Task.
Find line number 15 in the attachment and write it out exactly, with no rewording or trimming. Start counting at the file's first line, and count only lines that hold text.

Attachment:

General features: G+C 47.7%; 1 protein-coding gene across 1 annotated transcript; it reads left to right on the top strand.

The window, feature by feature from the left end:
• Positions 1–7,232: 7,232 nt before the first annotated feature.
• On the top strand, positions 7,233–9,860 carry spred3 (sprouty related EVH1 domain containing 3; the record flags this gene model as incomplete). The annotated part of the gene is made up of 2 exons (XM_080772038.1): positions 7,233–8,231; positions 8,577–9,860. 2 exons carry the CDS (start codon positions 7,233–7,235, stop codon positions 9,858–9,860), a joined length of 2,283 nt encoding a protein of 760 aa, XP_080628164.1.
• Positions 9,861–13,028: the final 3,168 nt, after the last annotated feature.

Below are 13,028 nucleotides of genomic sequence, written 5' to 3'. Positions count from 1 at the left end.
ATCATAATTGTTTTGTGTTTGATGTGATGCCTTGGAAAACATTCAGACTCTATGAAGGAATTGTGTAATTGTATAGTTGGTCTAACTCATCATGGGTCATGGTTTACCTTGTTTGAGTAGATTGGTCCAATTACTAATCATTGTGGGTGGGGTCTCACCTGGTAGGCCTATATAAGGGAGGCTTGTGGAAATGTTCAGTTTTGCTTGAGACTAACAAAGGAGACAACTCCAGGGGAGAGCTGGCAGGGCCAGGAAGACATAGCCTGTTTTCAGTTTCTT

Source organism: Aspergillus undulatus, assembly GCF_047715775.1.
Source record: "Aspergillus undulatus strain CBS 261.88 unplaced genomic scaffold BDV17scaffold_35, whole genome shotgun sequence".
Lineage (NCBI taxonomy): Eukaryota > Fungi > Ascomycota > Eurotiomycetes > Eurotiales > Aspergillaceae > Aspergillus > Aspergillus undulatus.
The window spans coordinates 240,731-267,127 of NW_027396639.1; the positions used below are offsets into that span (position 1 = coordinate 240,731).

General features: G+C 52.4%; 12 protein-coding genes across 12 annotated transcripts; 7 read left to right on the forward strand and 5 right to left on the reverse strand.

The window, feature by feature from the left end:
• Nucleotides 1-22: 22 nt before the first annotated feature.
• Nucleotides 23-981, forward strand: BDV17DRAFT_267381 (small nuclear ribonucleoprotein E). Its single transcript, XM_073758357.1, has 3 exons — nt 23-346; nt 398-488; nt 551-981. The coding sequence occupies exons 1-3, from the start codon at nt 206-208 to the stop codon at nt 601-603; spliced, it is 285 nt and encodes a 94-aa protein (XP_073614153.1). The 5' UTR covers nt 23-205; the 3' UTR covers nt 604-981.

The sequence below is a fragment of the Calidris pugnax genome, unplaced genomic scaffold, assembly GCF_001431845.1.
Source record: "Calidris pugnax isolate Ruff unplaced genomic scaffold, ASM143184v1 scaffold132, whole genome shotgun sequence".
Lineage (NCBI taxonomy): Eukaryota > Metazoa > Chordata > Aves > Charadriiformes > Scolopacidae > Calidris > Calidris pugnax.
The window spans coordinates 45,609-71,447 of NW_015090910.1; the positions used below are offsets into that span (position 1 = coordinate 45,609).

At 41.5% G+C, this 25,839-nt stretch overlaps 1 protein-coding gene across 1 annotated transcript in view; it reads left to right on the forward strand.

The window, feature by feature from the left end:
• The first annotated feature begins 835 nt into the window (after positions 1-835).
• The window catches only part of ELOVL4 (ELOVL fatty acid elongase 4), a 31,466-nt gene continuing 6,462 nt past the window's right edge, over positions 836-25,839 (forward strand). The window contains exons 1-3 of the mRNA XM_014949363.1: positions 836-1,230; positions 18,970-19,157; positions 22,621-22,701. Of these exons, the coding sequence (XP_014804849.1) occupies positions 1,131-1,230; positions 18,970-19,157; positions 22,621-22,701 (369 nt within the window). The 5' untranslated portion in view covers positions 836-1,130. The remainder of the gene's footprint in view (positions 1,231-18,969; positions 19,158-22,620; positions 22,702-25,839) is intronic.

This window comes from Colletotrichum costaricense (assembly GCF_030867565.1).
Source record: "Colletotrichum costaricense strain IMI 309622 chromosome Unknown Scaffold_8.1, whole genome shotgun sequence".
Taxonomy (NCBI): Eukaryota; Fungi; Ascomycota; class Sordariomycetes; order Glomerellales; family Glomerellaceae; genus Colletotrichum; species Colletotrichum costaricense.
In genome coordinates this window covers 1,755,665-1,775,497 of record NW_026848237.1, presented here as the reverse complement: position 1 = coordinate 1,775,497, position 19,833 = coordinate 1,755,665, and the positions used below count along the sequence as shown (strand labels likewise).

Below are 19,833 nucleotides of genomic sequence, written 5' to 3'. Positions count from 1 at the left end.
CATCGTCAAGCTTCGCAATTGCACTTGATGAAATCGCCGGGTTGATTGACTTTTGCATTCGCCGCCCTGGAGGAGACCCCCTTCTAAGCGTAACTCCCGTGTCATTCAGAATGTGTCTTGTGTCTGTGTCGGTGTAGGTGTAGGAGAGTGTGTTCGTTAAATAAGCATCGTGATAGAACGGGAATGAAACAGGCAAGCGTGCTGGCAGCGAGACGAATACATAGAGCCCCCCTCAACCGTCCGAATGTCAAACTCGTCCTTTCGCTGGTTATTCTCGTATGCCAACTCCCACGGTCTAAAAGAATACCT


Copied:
• Nucleotides 23-981, forward strand: BDV17DRAFT_267381 (small nuclear ribonucleoprotein E). Its single transcript, XM_073758357.1, has 3 exons — nt 23-346; nt 398-488; nt 551-981. The coding sequence occupies exons 1-3, from the start codon at nt 206-208 to the stop codon at nt 601-603; spliced, it is 285 nt and encodes a 94-aa protein (XP_073614153.1). The 5' UTR covers nt 23-205; the 3' UTR covers nt 604-981.